Zimmer: Bridgewater is the ‘anti-me’

Teddy Bridgewater and Mike Zimmer are likely to be the faceplates of the franchise for years to come, but they handle their emotions far differently.

Mike Zimmer knows his reputation as an often-animated head coach, so he figures there is a good balancing act between his demeanor and that of his rookie quarterback, Teddy Bridgewater.

Bridgewater is the almost-stoic face of calm and poise. Zimmer can tear a blue streak into his players when he isn’t happy with their performance.

“He’s like the anti-me,” Zimmer said of Bridgewater’s presence. “No, he’s very calm all the time. He’s very even-tempered. I’m trying to think if I’ve ever seen him upset that you can visually see and I have not seen it.”

It’s almost the opposite of what the Minnesota Vikings had the past few years. Former coach Leslie Frazier was the depiction of calm while young quarterback Christian Ponder portrayed the part of the easily frazzled signal-caller.

While Zimmer wasn’t happy with his team’s defensive performance last week, he continued to switch back and forth from criticizing the defense to praising his quarterback. It isn’t empty praise, either.

Bridgewater has proven to be quite the quick learner. His rating has been above 100 in three of the last four games, a string in which he has thrown seven touchdowns and four interceptions.

“Each week we’ve made improvements. (Offensive coordinator) Norv Turner said something to us back in training camp. He told us that, ‘Hey, come December, you’re going to be playing your best football,’” Bridgewater said. “You look at the numbers, I know we haven’t gotten a win the past two games, but we’ve been playing at a higher level. It’s a good sign for down the road.”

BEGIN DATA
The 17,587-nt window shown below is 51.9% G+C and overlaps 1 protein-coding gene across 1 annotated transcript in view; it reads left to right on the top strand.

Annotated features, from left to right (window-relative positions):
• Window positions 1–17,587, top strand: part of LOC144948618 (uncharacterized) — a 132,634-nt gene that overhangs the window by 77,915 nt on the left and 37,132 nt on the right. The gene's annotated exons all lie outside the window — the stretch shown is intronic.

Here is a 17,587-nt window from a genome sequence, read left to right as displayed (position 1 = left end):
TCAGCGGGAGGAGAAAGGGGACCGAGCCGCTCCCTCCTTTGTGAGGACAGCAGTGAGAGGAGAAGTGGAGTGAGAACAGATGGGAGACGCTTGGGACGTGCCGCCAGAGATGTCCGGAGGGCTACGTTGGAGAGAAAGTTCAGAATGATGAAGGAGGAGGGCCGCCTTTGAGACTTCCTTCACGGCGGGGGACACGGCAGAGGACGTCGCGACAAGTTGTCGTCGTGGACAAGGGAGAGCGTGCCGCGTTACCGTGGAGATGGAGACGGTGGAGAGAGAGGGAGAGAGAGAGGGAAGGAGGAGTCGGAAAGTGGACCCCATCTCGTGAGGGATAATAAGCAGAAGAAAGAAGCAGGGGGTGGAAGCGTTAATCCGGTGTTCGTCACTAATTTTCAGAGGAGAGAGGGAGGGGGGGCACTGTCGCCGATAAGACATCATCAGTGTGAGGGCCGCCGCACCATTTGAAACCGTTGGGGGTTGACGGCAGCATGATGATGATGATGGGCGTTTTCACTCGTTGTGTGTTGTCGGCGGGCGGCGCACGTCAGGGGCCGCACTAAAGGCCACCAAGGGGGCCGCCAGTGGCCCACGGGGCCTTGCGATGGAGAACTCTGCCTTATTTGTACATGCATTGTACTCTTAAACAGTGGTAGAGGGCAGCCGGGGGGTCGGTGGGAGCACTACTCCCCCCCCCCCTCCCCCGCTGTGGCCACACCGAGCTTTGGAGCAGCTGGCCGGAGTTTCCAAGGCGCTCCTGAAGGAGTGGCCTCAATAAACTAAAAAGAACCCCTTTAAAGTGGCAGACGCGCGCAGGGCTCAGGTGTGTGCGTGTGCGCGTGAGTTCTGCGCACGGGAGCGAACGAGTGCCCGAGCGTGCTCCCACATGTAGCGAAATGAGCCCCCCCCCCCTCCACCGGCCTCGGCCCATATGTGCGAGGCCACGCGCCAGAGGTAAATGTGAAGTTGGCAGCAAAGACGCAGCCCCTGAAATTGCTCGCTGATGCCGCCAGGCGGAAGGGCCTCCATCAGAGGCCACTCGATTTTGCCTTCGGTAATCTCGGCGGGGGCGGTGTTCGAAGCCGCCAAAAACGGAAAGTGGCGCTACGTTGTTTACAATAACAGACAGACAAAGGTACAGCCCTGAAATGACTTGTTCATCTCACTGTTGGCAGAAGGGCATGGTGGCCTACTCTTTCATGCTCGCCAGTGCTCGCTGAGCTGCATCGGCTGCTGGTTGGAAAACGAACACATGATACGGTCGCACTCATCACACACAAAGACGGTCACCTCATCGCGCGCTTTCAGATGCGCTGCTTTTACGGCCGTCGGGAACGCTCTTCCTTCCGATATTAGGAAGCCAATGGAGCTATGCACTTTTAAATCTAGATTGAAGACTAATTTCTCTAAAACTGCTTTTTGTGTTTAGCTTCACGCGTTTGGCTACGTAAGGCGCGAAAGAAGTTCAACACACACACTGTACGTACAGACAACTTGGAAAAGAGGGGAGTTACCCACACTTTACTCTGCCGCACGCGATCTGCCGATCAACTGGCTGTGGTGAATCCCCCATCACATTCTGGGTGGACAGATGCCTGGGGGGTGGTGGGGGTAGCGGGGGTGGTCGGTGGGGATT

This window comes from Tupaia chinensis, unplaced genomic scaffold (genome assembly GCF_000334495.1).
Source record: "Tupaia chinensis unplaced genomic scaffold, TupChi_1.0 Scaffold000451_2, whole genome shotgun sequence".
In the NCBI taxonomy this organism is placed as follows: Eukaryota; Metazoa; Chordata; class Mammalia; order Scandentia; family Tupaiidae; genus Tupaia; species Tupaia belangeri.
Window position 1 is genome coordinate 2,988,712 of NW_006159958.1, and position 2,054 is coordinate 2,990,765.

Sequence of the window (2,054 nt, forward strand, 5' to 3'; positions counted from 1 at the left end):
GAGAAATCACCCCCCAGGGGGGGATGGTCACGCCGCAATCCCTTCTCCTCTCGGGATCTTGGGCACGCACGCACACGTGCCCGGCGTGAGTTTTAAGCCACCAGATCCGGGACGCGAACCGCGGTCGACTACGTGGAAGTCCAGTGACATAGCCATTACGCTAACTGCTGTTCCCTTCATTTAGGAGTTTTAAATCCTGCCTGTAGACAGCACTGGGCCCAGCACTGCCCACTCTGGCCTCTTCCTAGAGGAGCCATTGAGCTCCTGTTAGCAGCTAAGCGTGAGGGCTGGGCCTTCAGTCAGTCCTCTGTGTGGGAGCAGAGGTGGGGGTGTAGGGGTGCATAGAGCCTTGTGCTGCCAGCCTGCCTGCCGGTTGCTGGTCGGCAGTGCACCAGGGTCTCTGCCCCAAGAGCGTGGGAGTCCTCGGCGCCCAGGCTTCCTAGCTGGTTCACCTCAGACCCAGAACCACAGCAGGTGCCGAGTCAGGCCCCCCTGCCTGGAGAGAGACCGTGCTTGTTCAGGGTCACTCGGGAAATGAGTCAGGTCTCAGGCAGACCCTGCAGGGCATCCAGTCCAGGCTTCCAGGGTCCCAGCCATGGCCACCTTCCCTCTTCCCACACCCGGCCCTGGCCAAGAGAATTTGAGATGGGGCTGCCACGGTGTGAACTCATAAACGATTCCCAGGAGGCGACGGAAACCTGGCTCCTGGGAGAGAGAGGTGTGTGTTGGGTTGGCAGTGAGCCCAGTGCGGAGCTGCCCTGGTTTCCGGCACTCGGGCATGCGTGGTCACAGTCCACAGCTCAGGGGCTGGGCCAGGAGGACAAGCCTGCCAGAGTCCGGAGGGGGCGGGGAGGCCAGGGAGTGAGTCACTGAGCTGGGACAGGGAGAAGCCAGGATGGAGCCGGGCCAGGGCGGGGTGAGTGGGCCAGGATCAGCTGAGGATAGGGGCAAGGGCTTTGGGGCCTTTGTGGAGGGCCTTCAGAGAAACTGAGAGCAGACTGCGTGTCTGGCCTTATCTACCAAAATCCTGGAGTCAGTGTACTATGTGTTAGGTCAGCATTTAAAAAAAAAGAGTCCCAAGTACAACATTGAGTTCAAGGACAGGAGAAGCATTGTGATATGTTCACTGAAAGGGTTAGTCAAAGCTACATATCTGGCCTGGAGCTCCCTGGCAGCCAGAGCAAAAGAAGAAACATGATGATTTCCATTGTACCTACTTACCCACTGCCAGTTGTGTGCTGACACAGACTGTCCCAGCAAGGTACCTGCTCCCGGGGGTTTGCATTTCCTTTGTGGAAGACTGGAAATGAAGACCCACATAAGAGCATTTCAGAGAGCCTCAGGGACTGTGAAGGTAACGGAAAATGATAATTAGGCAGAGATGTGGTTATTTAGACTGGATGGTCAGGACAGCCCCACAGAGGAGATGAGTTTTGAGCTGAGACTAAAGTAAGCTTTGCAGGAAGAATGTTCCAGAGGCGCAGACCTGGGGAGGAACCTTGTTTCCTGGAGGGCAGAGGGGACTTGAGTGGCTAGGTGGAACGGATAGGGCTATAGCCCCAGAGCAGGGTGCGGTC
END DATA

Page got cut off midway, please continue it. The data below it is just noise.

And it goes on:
Bridgewater is poised to blow past the Vikings’ franchise record for rookie quarterback rating. With one game to go in his rookie season, he has an 84.9 passer rating, far better than second-place Fran Tarkenton’s 74.7 in 1961 and third-place Christian Ponder’s 70.1 in 2011.

One of the keys has been Bridgewater’s poise in the pocket.

“The touchdown that he threw to Jarius (Wright), I mean he had people all over him and shot it in there,” Zimmer said. “I think he’s got a great feel in the pocket. He looks downfield but he’s got that peripheral vision where he sees the guy on the right coming up the field and so he steps up and maybe moves a little bit to his right to buy himself a little bit more time. … And the second thing he’s got – and he does it every day in practice, every day in the walk-through – he goes through his progressions, he throws the ball and then you’ll see him, okay I’ve got a check down here and I’ve got a spot route over here or whatever – and that’s the other thing he’s doing well, too, is when things break down down the field, he’s not afraid to find the check-down and get it to a back.”

Those are all things that speak to Bridgewater’s maturity, study habits and his poise and presence. Still, he, like Zimmer, claims he wasn’t happy with last week’s performance, as the Vikings blew their chance to finish the season with a .500 record.

“I was pretty upset this weekend. This past weekend, it’s one of those deals where we just let a game get away,” Bridgewater said.

“I kept it in. I try not to show it. I just try to remain composed throughout the course of the game. You know the camera is always on you at this position. For me, I just grab a towel, squeeze it, take my anger out on the towel, and just don’t let it show.”

At times, it appears Zimmer would like to squeeze more than a towel. He doesn’t seem to care about shielding his feelings. Everson Griffen said Zimmer was “mad” last week. Sharrif Floyd described the coach as “livid.”

Bridgewater, meanwhile, rarely shows much emotion at all, but his work ethic displays how seriously he takes his job.

In a way, Bridgewater and Zimmer are the new Odd Couple that should be the presence of the purple for years to come. One is the tough-talking head coach. The other is the even-keel signal-caller.

“Maybe we’ll both move to a little closer, maybe I’ll settle down and he’ll get going, I don’t know,” Zimmer said. “I just want Teddy to be him and I’m always going to be me. That’s one thing that the players, whether they like it or not, they know I’m going to be me. They know that Teddy is going to be Teddy – good, bad or indifferent.”

Viking Update Top Stories